The One and the Many

By Mary Theresa Kelly
  • Josh Martin in Vital Few by Lisa Gelley and Martin for 605 Collective
  • 605 Collective in Vital Few by Josh Martin and Lisa Gelley
  • 605 Collective in Vital Few by Josh Martin and Lisa Gelley

Vancouver International Dance Festival

March 19-21, 2015

Vital Few, excerpts from a work-in-progress, is choreographed and performed by 605 Collective artists Josh Martin and Lisa Gelley, in collaboration with four other performers: Hayden Fong, Jane Osborne, Odile-Amélie Peters and Jessica Wilkie. The full-length work is scheduled to premiere next year, forcing dance lovers to wait to see how the work evolves.

The movement vocabulary and creativity 605 embodies is like an emergent species, retaining vestiges of past form and function, but whose DNA and nervous system has mutated into a novel form of expression, demanding new language and nomenclature. From the instant the six performers entered the space, lining up vertically at stage left, there was a quality of deep attunement in their presence. They focused intently on their own tasks and movement pathways, while maintaining acute awareness of the others’. From the outset, as a viewer, I was riveted, feeling the individuality of each performer, their connection to the group, and a smoothness in the transitions in and out of unison or ensemble phrases.

The dancers move at mid-level much of the time, performing rhythmic isolations and short phrases that shimmer from their bodies, like pulses of light emitting from an empty sky. There is a reliance on constant weight shifts, transfers of weight from one side of the body to the other, sometimes small and on the spot, sometimes large and initiating movement through space. These weight shifts enhance the underlying sense of pulsation. At one point early in the work, the performers execute independent phrases, but their spacing and rhythmic resonance speak to interdependence, like one giant breath cycle, the emphasis falling on the pause between the inhalation and exhalation. For me, the company became a giant heart system, dispassionately pumping blood, oxygenating the entire body, perfectly timed, without yearning for anything more. At another point, I feel I am witnessing a complex, holistic system of parts working independently, but in nested unison, as though everyone is a star with an interconnected function in the galaxy.

There is a wonderful section when Martin and Wilkie stand downstage centre with their backs to the audience performing a series of phrases together. They are almost androgynous in character, the isolations and patterning too fast for me to recall, but I remember I wanted this duet to last longer and develop into more.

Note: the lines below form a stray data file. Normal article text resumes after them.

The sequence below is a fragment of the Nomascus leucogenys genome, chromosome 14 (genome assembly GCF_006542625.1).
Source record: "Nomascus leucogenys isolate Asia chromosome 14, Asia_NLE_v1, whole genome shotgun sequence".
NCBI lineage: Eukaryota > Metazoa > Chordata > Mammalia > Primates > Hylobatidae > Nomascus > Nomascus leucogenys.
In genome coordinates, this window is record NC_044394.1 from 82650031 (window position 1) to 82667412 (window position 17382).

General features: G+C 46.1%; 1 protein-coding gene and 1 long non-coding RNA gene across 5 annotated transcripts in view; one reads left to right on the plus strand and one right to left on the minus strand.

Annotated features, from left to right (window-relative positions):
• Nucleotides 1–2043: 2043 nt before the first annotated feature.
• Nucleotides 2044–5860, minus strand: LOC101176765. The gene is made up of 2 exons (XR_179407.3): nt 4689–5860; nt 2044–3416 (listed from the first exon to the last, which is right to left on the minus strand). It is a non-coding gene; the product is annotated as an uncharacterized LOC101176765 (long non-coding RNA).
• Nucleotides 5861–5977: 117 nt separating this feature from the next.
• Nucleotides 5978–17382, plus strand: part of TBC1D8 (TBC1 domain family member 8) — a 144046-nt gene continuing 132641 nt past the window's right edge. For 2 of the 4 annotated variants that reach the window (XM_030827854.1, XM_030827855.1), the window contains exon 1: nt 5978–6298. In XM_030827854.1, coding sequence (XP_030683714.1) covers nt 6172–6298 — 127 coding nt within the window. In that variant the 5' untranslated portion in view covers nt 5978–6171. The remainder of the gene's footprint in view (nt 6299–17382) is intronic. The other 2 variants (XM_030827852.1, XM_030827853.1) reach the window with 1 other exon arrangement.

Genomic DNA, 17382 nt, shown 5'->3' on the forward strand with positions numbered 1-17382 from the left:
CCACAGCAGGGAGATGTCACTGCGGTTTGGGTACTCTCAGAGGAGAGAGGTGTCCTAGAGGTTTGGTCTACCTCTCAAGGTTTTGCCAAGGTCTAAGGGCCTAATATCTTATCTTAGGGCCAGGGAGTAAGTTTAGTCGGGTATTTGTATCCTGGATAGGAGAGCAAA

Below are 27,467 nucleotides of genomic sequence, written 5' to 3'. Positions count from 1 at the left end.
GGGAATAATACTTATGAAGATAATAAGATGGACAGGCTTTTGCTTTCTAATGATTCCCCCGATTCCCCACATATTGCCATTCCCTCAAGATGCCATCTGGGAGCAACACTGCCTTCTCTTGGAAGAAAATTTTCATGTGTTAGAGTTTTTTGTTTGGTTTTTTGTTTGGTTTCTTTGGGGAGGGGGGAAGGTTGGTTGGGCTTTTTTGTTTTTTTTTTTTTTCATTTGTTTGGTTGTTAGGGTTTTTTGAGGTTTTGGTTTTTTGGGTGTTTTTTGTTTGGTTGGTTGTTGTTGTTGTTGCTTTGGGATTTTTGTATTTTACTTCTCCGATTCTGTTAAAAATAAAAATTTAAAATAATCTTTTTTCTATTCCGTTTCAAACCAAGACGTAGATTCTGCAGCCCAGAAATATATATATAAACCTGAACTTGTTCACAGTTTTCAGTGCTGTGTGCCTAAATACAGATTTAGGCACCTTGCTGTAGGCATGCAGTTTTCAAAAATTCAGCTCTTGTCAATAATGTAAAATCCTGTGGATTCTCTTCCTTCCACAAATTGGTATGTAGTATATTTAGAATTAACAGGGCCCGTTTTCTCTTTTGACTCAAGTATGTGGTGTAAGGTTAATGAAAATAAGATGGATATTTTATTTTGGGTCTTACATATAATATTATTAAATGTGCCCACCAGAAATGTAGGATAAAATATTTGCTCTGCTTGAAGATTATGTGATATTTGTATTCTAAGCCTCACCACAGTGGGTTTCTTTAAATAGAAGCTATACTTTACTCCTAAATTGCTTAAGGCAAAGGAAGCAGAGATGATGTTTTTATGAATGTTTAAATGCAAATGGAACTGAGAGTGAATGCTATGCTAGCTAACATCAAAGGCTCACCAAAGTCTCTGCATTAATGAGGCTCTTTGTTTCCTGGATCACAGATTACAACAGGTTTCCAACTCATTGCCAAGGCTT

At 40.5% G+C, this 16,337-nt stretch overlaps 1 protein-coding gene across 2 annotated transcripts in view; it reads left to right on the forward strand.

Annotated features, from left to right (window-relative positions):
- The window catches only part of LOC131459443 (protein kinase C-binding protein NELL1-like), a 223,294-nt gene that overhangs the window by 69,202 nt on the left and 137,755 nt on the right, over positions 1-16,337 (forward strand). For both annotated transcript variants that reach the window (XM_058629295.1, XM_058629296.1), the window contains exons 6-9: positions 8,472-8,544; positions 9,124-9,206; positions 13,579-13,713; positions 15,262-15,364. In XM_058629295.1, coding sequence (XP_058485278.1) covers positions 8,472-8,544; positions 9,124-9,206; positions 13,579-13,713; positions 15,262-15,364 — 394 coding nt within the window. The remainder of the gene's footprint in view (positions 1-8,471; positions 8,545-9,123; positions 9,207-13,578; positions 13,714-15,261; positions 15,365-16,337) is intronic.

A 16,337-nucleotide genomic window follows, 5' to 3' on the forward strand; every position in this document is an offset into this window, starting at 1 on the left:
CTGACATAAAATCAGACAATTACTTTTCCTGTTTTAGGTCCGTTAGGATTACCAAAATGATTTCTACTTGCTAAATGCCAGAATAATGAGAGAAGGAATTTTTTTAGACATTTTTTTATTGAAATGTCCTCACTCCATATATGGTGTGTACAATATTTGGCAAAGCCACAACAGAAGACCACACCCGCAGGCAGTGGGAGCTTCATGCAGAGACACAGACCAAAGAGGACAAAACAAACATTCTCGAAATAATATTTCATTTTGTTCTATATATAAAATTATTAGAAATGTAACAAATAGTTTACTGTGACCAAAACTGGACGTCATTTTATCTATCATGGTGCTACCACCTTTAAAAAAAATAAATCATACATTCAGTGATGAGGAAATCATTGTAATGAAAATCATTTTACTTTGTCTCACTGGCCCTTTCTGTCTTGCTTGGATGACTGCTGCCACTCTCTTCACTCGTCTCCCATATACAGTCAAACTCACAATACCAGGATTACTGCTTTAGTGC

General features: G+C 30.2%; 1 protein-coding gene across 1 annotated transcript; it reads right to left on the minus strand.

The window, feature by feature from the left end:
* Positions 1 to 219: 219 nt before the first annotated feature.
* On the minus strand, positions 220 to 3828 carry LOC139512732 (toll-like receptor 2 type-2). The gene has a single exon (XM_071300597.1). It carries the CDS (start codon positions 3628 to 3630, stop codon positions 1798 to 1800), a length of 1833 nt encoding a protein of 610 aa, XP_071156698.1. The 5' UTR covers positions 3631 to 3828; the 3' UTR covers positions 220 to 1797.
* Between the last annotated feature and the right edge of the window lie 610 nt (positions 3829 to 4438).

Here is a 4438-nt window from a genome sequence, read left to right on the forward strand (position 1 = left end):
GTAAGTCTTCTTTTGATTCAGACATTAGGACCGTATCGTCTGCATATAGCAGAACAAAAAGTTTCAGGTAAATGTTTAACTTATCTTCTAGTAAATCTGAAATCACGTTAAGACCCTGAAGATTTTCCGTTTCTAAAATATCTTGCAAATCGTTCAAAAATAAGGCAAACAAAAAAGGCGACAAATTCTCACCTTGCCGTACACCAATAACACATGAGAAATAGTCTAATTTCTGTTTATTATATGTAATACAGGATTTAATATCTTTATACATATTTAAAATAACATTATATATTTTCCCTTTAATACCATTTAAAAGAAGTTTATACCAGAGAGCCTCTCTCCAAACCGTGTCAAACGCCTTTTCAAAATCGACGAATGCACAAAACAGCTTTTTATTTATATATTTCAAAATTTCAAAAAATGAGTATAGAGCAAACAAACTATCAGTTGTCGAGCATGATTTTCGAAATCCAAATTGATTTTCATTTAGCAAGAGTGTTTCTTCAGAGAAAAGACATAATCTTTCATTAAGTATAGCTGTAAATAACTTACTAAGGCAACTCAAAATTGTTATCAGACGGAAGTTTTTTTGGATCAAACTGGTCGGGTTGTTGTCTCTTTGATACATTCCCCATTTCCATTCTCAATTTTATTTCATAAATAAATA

The style of 605 is described as a hybrid of urban street and contemporary dance, however, both styles are highly diverse. In this work, there is very little rounded “feminine” movement (for instance, the arms are never curved), but neither is the movement totally angular: it is precise, intense and the hip hop technique gives it a certain liquidity. The contemporary foundations encourage travelling through space in varied ways. At the same time, familiar aspects of contemporary dance are vanquished: the rise onto demi-pointe is gone, as are extensions of fully elongated limbs. For a brief instant, in the opening section of the work, Wilkie tilts off-centre, one leg extended in parallel second, and the body, unexpectedly elongated in space, assumes ever more impact. There are no gravity-defying lifts, catapulting bodies through space, or splashy solos – this would be incongruent with the artistic attitude of this work. But there is nonstop dancing from six performers who make intelligent and athletic choices, dropping into the floor an infinite number of times and falling swiftly into full body rolls.

The performers find creative ways to play with the notion of interdependence versus individuality. Five dancers cluster, determined to push, (or is it support?), the lone sixth performer who leans back into the group’s stronghold. Osborne goes first, her hips pushed forward, body arced backwards, resisting the emptiness in front. As performers take turns being thrust forward, they inhabit different responses to the power of the group. A beautiful moment happens when Gelley threads her way inside the protection of the tight-knit group and following a flash blackout, is lifted into a bright spotlight. Her inquisitive and open expression captures the notion of emergence into something new until the group energy pulls her back into its thrall.

The movement foregrounds and contrasts against the music, never giving in to the seduction of the external rhythm. I enjoyed this choice and found it more interesting than marrying or matching up the movement and music scores. Most of the work is accompanied by electronic music with driving, rhythmic loops, almost tinny or cold in dynamic. It works by freeing our attention to stay fixed on the dance. A transition into the final section is signalled by piano notes, and we are gifted with the rich, booming voice of Italian opera tenor Enrico Caruso and the intimate sounds of a scratchy vinyl record from the 1920s. The romantic lament demands luscious movement and the performers indulge with lyrical, sweeping turns and wide, second position plié turns. Wilkie breaks away from the group, swirling her tall body in quicksilver pencil turns horizontally across center stage, her arms, for a second, almost curved and upright, but the image is fleeting, as though impulses from an extinct species surface for just an instant. 

This may be work-in-progress, but Martin and Gelley have achieved a gorgeous portrayal of collaborative interdependence, a unique and evolved movement score that, for me, also stands as a mature commentary on the fast-changing social arrangements of life in the twenty-first century. ~



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